Cold sores, the unsightly social occasion killer.
But a Tauranga healthcare entrepreneur believes he’s on the brink of bringing relief to sufferers with medical grade honey. And in doing so, grabbing a slice of an international market valued at hundreds of millions of dollars a year.
“We’re not just seeing if our product works, we are putting ourselves up against the best current treatment in the world,” says Dr Shaun Holt, who is co-founder of HoneyLab. “And we are trying to beat it.”
They’re punting on robust scientific research, an “incredibly ambitious clinical trial” – and, the healing powers of its patented medical grade kanuka honey formulation, Honevo.
The clinical trial will involve 950 cold sore sufferers. “It is the second largest cold sore trial anyone has done. And we have almost had to reinvent clinical trials to achieve it.” And it’s inviting Tauranga people, who endure cold sores, to assist.
The cold sore, caused by the herpes simplex virus, is a common enough viral infection – but is cosmetically unattractive and painful. They look nasty and sound worse. Red fluid-filled blister-like lesions or sores on or around the lips. Some people get cold sores 10 or more times a year.
“For them, it’s a major problem in terms of quality of life. Most people get them less frequently, often in times of stress.”
“Many of us are infected when our grannies kiss us when we are children, 90 per cent of us are carriers and about one-third of carriers get cold sores.”
Shaun says current treatments aren’t very effective. “The main one sells for about $20 for two grams, has to be applied five times a day but has very little effect on how long the cold sore lasts, only about half a day shorter.”
Honeylab’s first small study suggests honey will be much more effective on cold sores. “The honey activates against the virus; and, perhaps more importantly, we know honey heals wounds and a cold sore is basically a very difficult wound to heal.”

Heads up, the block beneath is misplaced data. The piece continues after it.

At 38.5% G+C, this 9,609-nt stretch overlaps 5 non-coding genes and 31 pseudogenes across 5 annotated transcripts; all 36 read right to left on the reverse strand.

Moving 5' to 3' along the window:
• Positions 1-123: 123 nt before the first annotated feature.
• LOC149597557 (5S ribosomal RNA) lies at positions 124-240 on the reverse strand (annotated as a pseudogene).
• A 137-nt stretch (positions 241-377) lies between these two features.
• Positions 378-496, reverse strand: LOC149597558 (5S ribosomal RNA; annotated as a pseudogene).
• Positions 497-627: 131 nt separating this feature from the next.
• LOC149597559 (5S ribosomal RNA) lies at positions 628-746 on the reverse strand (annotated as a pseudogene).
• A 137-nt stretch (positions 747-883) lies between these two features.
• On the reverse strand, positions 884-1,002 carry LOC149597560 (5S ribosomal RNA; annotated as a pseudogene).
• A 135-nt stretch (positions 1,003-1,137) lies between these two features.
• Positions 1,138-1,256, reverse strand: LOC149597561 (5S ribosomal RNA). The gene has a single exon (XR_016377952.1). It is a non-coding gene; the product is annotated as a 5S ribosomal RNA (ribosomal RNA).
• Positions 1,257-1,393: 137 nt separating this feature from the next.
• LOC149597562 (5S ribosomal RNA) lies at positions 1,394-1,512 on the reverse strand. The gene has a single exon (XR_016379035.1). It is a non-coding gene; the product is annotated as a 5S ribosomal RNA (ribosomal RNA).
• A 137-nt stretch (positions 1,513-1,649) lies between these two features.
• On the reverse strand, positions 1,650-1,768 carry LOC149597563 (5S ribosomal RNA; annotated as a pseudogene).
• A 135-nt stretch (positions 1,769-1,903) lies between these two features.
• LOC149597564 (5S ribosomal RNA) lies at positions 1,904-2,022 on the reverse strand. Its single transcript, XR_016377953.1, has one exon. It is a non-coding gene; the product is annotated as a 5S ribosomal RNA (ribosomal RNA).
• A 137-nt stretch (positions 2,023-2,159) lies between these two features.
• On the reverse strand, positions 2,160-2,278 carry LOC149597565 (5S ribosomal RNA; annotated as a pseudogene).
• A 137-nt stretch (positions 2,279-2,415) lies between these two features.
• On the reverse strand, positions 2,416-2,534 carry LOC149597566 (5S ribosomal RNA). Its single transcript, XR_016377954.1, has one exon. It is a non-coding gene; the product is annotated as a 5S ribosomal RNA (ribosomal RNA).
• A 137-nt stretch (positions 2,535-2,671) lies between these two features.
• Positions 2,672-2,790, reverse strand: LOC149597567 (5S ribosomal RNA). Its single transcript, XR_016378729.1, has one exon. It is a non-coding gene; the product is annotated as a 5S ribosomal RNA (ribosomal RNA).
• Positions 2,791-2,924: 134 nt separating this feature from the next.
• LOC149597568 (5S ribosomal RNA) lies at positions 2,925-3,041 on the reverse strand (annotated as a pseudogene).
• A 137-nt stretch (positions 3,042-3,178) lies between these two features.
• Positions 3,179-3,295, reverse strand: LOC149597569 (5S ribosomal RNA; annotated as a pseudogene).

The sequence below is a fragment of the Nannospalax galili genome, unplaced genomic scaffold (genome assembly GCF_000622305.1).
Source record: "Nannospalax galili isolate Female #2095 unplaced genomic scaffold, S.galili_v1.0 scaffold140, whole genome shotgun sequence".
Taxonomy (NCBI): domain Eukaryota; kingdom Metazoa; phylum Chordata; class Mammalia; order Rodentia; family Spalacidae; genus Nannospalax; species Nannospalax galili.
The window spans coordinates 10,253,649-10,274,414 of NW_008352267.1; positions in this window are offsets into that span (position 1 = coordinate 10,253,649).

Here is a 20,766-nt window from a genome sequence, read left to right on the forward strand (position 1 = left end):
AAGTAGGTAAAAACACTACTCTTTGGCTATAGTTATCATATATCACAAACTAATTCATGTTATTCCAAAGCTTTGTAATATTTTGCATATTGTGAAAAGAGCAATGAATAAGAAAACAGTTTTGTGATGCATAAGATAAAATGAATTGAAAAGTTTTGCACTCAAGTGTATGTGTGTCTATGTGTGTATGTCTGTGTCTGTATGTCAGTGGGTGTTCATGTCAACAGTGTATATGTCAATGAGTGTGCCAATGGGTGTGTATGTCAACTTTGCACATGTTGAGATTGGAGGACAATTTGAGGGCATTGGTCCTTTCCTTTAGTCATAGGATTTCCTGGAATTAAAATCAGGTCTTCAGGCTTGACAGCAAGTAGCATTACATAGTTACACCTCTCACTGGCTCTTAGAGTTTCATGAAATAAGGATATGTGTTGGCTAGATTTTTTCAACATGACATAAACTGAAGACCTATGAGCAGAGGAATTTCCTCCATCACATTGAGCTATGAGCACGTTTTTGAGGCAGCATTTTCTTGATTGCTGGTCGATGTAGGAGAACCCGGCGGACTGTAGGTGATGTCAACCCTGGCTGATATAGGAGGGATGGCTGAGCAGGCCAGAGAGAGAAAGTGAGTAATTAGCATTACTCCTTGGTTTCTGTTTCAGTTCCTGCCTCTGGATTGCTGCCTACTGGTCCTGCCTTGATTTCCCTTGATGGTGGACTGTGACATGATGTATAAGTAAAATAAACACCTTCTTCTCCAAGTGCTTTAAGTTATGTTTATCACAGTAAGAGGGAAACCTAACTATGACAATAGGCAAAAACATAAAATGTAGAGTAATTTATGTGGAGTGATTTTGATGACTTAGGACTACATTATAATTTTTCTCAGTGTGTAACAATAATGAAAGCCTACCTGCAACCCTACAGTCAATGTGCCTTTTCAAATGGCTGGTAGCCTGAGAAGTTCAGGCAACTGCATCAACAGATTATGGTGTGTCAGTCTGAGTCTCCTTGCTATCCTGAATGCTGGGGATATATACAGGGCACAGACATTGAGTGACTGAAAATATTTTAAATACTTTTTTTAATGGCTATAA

The company estimates it could potentially reduce the number of days Kiwis have a cold sore on their lips by more than five million.
Now Honeylab has about 50 pharmacies throughout the country looking for people with cold sores to enrol them in the medical trial.
Three of the pharmacies are in Tauranga – at Papamoa, Mount Maunganui and Otumoetai.
“So if you have a cold sore, or it started within 48 hours, you go to one of the pharmacies. “The chemist will invite you to take part in the trial and if you do, you get a free treatment, you get $20 and you get to help with the research,” says Shaun.
For the trial participants will get the company’s honey or the current best treatment. “If the honey proves better, then we could confidently say we have the best product in the world.”
Shaun says it would normally cost tens of millions of dollars to do a clinical trial this big. ”We can’t afford that, we are doing it or a fraction of the cost. And the explanation is we are using pharmacies rather than going down the standard route through doctors in universities and hospitals.”
The trial is being independently conducted by the Medical Research Institute of New Zealand.
The statistics around cold sores are staggering. In the USA alone there are more than 100 million cold sore episodes a year and the average individual cost is about $100 a year. The market’s leading product has annual sales of about US$250 million. It’s a lucrative market.